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Feeling more fear than hope these days? Here are 5 ways to cope.

As the ongoing pandemic, increased mass shootings, contracting economy and legislative blows dominate the headlines, a clinical psychologist shares how to reset and take action.
Image: Woman working, Anxiety
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“Hope is the bedrock of this nation; the belief that our destiny will not be written for us but by us.” These were the words of President Barack Obama, in his victory speech at the Iowa Democratic caucuses in 2008.

Jump to 2022, and we’ve surpassed 1 million Covid-related deaths in the U.S., witnessed an attack on the nation’s Capitol, hundreds of mass shootings, an uptick in bigoted legislation, a reduction in commitments to climate change, a contracting economy and the reversal of Roe v. Wade.

As columnist David Ignatius noted, “nearly every American has a foreboding the country they love is losing its way,” and regardless of political affiliation, Americans are feeling “more fear than hope.”

As a citizen, this breaks my heart. As a clinical psychologist, it worries me.

Hope is not just the bedrock of this nation. Based on my clinical practice, I’ve seen that its presence — or lack thereof — is the key differentiator between depression and suicidal depression. When there is a dearth of hope, people give up. Healthy reactions of anger, sadness, and activism are replaced with unhealthy reactions like avoidance, stonewalling and self-sabotage.

But as a nation we cannot give up. And there are five steps we need to embrace — as individuals and collectively — to refill our tank with hope.

1. Contextualize. When we lose the perspective of the big picture, setbacks can feel daunting. Pulitzer Prize-winning historian Eric Foner reminds us of this truth: "History… is not a linear narrative of progress.” The severity of the problems we face today are not unique to our generation. We need to contextualize and remember that just because we’re two steps back today doesn’t mean we cannot take three steps forward tomorrow.

2. Grieve. Grieving has a protective effect. Things will never go back to the way they were before the Covid-19 pandemic, before the attack on the U.S. Capitol, or before all of the individual hardships we’ve endured over the last few years. However, when we honor our feelings about the possibilities we've lost, we create space to imagine new futures.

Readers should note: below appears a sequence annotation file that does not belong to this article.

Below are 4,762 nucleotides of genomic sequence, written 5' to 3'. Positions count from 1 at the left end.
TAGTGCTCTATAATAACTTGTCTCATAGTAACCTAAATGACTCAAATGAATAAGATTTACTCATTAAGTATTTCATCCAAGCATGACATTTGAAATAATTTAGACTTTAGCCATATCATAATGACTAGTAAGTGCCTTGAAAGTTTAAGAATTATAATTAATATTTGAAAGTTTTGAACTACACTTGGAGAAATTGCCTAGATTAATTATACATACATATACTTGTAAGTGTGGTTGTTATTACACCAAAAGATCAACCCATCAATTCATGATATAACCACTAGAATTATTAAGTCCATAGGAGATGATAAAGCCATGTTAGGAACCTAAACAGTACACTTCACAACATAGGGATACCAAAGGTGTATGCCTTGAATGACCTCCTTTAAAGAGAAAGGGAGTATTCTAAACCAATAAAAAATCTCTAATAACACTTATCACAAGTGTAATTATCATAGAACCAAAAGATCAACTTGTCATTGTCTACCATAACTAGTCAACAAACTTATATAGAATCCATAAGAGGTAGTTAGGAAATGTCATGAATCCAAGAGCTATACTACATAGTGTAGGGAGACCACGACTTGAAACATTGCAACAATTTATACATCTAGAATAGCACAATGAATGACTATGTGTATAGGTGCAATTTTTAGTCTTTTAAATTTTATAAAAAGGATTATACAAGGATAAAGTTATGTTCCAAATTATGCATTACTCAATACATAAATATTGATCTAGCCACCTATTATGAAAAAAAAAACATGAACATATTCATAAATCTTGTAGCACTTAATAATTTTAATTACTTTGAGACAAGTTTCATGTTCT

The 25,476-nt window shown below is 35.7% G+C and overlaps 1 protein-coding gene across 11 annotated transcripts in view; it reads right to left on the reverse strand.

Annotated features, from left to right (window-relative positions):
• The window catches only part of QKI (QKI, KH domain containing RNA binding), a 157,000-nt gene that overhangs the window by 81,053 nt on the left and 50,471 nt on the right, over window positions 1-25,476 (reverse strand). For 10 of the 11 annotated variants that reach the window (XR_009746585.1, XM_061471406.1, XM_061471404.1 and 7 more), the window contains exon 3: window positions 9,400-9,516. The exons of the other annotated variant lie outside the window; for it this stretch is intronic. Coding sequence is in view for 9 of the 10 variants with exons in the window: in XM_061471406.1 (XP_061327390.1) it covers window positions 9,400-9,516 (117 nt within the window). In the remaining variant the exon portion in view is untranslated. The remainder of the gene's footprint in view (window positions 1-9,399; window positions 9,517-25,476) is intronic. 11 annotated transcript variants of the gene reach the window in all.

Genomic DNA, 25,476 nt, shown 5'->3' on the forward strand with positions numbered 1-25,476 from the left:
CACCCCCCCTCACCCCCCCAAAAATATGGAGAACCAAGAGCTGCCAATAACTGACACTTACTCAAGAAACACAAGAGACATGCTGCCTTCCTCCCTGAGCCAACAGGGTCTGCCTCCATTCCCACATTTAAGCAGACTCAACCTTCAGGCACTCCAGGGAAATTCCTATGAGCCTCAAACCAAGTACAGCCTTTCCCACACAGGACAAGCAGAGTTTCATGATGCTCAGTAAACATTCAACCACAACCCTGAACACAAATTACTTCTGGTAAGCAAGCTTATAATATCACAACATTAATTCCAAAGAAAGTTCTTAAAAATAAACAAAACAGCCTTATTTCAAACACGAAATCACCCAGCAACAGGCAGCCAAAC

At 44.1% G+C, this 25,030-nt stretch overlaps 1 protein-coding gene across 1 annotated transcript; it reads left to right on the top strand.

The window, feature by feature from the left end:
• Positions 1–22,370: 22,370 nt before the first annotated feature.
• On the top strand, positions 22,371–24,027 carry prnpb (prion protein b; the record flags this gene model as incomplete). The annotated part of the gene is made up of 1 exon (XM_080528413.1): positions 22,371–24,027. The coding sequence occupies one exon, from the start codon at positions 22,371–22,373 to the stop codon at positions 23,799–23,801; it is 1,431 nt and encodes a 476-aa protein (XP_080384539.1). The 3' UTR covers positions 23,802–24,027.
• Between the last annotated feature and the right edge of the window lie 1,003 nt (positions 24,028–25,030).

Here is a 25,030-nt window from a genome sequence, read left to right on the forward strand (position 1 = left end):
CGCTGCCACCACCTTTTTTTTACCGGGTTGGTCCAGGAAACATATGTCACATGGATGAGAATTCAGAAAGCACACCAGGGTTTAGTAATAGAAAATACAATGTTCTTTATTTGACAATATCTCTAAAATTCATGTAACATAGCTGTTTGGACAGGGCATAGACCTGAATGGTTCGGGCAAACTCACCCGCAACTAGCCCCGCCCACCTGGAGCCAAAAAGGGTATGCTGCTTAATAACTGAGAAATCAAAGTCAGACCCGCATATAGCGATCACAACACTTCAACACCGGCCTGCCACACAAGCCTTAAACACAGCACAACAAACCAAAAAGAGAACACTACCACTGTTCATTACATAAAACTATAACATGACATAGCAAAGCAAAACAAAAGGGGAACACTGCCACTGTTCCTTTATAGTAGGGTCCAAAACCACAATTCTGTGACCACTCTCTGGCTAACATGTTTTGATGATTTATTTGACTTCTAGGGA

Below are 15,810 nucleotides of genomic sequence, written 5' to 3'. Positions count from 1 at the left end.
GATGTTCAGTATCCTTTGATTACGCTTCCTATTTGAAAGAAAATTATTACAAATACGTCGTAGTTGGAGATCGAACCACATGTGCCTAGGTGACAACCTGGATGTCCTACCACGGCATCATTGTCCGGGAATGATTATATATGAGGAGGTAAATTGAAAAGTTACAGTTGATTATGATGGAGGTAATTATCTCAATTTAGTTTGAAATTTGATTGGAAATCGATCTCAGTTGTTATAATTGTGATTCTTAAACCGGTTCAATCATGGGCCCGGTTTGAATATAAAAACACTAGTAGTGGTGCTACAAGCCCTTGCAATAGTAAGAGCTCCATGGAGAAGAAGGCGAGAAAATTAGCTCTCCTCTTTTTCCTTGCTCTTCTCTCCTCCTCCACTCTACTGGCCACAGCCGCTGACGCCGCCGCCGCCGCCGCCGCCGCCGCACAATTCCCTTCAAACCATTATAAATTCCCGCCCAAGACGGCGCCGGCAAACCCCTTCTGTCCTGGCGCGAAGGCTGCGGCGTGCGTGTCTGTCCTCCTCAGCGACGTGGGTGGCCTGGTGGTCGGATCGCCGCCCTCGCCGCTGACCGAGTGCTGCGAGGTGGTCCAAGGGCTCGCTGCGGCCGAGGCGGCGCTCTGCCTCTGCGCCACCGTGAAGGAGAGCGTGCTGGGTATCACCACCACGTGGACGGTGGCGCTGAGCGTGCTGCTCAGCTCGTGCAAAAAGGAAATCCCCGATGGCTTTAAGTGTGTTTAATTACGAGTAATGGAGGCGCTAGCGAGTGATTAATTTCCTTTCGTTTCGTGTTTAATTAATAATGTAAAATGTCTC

3. Focus on Meaning. Having a “why” behind our actions has a refueling and motivational effect. In moments of injustice, defeat and helplessness, it’s important to listen to the anger that arises. It tells us what we care about and serves as a bridge toward meaning, which is critical to finding the energy to continue pushing for change.

4. Find Agency. Agency is the reminder that “I may feel hopeless but I am not helpless.” Building a sense of agency looks like practicing boundaries, communicating needs, not blaming others for our own choices, educating ourselves for necessary skills and even asking for support. It’s hard to feel agency in circumstances we don’t understand, so for those feeling most hopeless, learning more about how legislation, voting and our government works is critical at this juncture.

5. Mobilize. Start with small steps. Engaging with our community to achieve shared goals builds confidence that progress is possible. As we see impact from our actions, it emboldens us to dream bigger. Consider engaging with local politics or boards. Invest in the long game; there is an immeasurable importance in contributing to a future we might not partake in.

Recently when I felt overwhelmed by the news, I found myself wandering the Obama portraits tour in San Francisco. Standing in front of Kehinde Wiley’s official portrait of President Barack Obama, I read the caption: “... the blooming flowers, along with the closed rosebuds, suggest the present and future flowering of a new era in a nation that has elected its first black president.”

I realized that some part of me had sought out the portraits so I could dip back into the well of hope that I felt with President Obama’s first run. After all, when he took office, the country was undergoing its worst financial crisis since the Great Depression. Yet, his election to two terms was an unprecedented sign of progress and gave me immense hope for the future.

Dr. Emily Anhalt, PsyD is the co-founder and chief clinical officer of Coa, the online gym for mental health.
Dr. Emily Anhalt, PsyD is the co-founder and chief clinical officer of Coa, the online gym for mental health.Kendall B. Schiff

I am a practicing therapist. But I was never trained in graduate school to support patients through global crises that I was simultaneously experiencing. So, the advice I share today is also advice for myself.

As Obama said in a 2013 commencement speech, “You can’t lose heart, or grow cynical if there are twists and turns on your journey... It’s those folks who stay at it, those who do the long, hard, committed work of change that gradually push this country in the right direction, and make the most lasting difference.”

This is not our moment to give up hope. It is, instead, our collective moment to pause, grieve, learn, find meaning, refresh and mobilize so that we may invest in a future we believe in.